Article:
Publications. Dr. Klein's original report in the Proceedings of the National Academy of Sciences has been cited by other medical researchers more than 2,100 times.

  Why is this number significant?

  International Research Labs. We've fostered a global network that significantly furthers demonstrable progress on Alzheimer's disease research.

Organizations. Leaders of the Alzheimer's program at the National Institutes of Health recognize ADDLs as responsible for brain damage in Alzheimer's patients.

International Meetings. Dr. Klein has been featured as a plenary lecturer at many meetings, including those sponsored by

  • The Alzheimer's Association
  • Ipsen Foundation of Paris
  • International Society for Neurochemistry
  • Nobel Institute of Chemistry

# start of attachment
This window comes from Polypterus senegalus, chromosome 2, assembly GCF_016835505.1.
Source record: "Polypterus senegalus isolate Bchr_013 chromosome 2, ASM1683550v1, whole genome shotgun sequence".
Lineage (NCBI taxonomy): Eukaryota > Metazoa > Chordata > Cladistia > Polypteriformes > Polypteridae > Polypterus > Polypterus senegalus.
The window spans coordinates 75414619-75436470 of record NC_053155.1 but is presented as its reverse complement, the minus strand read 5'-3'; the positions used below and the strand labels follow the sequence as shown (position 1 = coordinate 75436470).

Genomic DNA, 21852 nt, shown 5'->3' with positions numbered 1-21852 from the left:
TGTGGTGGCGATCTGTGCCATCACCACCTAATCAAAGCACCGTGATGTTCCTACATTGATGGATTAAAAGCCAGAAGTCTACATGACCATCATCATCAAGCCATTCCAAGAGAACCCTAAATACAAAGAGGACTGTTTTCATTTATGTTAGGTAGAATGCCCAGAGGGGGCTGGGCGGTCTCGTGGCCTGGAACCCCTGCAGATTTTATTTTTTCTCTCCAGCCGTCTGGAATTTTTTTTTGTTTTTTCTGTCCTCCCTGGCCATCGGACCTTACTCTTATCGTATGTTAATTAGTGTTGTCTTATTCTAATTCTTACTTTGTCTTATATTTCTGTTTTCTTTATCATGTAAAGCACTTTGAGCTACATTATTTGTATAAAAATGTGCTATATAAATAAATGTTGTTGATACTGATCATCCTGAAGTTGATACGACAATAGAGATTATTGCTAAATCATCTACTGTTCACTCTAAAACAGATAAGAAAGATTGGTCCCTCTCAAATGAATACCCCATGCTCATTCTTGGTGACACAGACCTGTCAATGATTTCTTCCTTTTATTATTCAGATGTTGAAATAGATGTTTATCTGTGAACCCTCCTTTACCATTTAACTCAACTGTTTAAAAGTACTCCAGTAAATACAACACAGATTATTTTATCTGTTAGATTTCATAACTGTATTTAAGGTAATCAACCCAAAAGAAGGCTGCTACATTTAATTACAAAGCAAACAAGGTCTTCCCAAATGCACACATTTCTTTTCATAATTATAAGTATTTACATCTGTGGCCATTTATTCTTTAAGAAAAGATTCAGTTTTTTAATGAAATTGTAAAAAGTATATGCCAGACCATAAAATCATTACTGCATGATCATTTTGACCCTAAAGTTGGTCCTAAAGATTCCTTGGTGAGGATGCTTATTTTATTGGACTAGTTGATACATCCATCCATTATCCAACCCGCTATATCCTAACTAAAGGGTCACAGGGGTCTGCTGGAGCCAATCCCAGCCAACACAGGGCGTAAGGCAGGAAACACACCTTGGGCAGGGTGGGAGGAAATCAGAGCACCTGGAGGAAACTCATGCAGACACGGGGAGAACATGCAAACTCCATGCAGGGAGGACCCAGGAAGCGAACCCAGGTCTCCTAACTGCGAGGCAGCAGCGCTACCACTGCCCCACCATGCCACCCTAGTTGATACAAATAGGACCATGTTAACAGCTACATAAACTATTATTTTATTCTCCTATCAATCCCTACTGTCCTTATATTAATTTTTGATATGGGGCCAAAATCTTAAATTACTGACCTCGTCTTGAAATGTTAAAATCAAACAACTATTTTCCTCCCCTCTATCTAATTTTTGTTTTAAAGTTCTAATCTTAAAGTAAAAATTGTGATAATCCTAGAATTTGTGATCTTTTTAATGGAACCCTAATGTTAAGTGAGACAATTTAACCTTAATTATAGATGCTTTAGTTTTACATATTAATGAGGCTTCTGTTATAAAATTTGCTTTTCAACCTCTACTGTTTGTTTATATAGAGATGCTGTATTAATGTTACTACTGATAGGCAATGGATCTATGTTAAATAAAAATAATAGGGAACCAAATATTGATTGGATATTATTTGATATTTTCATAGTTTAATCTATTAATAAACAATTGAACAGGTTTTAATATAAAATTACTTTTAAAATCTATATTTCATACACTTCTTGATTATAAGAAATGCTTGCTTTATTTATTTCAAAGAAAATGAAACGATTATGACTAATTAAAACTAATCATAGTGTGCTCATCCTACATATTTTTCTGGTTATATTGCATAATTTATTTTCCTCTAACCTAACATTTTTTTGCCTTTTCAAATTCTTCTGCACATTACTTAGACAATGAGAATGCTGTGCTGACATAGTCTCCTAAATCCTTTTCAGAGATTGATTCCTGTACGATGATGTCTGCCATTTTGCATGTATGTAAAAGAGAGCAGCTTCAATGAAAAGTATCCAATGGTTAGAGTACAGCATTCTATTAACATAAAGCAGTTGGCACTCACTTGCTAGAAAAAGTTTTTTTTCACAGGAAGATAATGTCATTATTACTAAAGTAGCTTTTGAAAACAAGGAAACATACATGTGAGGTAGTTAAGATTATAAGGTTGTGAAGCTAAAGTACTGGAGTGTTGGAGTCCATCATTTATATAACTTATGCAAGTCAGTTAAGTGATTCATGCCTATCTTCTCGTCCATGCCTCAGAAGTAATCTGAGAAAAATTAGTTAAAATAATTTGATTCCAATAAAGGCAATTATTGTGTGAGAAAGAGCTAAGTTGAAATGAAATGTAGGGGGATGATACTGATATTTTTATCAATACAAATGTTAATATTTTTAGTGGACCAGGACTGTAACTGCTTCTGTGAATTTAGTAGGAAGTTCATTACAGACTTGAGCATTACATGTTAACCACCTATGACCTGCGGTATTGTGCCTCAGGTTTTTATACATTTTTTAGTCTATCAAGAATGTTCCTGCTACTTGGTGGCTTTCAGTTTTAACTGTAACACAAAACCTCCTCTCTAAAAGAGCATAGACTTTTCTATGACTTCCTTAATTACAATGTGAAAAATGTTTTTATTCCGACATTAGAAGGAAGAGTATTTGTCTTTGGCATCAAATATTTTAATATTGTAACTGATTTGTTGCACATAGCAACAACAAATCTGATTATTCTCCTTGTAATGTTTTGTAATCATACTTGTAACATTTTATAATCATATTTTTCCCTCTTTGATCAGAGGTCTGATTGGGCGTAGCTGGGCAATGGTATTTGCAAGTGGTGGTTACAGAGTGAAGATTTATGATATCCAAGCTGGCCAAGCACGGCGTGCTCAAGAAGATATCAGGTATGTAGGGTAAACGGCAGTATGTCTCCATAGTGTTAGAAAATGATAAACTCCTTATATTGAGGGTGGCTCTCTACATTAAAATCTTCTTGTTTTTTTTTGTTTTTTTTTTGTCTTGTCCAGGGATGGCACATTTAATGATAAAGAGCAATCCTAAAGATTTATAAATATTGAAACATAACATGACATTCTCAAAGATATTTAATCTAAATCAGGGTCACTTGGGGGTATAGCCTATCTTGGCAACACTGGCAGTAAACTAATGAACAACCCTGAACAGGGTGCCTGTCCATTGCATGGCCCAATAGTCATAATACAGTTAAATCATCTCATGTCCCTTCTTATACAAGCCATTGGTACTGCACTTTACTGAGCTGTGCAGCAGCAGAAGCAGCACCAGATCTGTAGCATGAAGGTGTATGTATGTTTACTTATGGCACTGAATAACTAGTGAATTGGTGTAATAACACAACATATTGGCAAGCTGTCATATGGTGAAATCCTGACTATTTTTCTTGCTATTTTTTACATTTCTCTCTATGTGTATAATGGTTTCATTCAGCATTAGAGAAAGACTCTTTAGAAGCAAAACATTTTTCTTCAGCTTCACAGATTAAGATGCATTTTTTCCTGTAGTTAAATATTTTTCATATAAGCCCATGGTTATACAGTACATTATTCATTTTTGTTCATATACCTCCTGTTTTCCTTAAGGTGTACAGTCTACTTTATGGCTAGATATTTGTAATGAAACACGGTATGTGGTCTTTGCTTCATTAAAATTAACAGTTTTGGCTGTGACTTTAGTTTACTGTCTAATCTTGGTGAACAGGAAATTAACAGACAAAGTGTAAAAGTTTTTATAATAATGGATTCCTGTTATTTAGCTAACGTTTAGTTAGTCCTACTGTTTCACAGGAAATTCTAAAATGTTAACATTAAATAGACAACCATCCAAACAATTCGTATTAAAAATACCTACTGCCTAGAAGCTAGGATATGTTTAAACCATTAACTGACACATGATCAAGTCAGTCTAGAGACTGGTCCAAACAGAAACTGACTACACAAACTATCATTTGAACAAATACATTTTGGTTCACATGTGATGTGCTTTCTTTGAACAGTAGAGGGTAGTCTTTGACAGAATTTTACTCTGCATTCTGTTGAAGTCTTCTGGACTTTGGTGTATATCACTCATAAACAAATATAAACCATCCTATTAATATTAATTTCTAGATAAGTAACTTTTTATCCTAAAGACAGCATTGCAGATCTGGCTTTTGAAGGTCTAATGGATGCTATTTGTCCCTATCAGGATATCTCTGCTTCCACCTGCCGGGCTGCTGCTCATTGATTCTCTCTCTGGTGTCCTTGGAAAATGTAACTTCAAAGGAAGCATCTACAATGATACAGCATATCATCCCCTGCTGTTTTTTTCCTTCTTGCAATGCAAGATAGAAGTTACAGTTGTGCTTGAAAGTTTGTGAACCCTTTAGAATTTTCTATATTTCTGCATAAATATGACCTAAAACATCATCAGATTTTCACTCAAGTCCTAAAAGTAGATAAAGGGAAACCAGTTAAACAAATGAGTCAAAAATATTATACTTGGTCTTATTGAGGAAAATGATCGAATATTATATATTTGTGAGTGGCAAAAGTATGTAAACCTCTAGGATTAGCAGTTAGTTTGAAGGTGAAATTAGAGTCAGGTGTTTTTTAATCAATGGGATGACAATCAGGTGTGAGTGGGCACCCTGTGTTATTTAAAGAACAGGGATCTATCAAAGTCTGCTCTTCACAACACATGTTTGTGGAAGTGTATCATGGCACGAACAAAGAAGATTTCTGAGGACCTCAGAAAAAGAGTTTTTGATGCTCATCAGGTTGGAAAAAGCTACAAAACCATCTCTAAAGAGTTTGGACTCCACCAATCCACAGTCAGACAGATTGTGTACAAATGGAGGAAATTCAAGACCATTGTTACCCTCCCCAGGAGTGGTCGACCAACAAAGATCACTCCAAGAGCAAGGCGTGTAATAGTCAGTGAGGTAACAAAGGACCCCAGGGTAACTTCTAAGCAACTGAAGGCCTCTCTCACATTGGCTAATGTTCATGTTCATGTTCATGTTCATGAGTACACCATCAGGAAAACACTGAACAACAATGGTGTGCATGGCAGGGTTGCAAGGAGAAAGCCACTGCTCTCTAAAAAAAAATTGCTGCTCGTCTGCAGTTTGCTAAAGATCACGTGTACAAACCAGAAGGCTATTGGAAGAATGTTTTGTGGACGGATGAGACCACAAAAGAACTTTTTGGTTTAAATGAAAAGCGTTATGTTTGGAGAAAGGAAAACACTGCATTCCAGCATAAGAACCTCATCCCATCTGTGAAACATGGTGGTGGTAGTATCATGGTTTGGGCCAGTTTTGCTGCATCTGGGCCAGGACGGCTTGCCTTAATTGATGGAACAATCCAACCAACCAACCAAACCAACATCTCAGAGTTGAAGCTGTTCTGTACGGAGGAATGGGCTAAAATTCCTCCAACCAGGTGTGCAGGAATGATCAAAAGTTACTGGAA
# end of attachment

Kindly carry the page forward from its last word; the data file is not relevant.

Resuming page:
and many other organizations.

Partial list of keynote addresses & lectures delivered by Dr. Klein

Links to our scientific literature

Links to references to the Klein Lab's work on ADDLs in the news

Our Goals

With our discovery of ADDLs, we have become known as the place where Alzheimer’s disease may soon become Just a Memory. Our lab is internationally recognized as the place that can most effectively work with the toxic proteins we identified.

We've defined seven specific areas for ongoing research:


Find out why ADDLs accumulate in the brains of Alzheimer’s patients. Develop strategies to prevent their toxic build up.

Damage Control

Find new ways to block the molecular damage and brain cell loss caused by ADDLs. Create new therapeutics based on ADDL disease-inducing mechanisms.

New Drugs

Pave the way for new drugs by applying ADDL-based strategies that overcome the limitations of such approved Alzheimer's drugs as Namenda and Aricept.